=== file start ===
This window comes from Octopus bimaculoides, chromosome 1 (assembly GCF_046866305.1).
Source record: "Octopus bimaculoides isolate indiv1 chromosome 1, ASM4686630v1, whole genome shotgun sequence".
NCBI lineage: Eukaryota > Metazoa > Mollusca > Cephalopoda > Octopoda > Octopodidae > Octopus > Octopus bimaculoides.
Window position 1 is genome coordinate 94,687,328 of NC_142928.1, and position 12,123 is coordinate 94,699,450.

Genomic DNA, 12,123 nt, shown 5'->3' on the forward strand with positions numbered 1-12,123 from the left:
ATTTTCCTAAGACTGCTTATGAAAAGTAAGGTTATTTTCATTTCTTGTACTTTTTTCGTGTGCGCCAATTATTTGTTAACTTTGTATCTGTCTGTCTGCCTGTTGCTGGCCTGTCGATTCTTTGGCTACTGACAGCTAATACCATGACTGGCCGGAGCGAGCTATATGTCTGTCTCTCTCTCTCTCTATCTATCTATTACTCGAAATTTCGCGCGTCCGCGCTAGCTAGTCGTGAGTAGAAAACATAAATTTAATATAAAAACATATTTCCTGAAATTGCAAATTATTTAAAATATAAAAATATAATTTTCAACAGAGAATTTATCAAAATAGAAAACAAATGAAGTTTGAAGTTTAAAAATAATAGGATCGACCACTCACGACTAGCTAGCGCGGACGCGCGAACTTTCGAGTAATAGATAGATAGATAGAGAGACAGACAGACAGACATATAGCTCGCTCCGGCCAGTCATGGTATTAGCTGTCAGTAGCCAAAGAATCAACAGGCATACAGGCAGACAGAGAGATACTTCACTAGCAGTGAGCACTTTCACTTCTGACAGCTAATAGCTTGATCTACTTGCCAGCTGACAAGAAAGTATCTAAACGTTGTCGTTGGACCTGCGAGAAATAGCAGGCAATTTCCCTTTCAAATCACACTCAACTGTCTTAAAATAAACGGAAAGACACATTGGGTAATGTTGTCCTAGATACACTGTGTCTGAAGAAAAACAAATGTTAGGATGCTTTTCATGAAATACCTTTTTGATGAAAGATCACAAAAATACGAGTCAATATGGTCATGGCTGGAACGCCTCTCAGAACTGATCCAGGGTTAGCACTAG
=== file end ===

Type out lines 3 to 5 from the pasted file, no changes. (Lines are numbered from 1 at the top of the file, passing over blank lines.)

NCBI lineage: Eukaryota > Metazoa > Mollusca > Cephalopoda > Octopoda > Octopodidae > Octopus > Octopus bimaculoides.
Window position 1 is genome coordinate 94,687,328 of NC_142928.1, and position 12,123 is coordinate 94,699,450.

Genomic DNA, 12,123 nt, shown 5'->3' on the forward strand with positions numbered 1-12,123 from the left: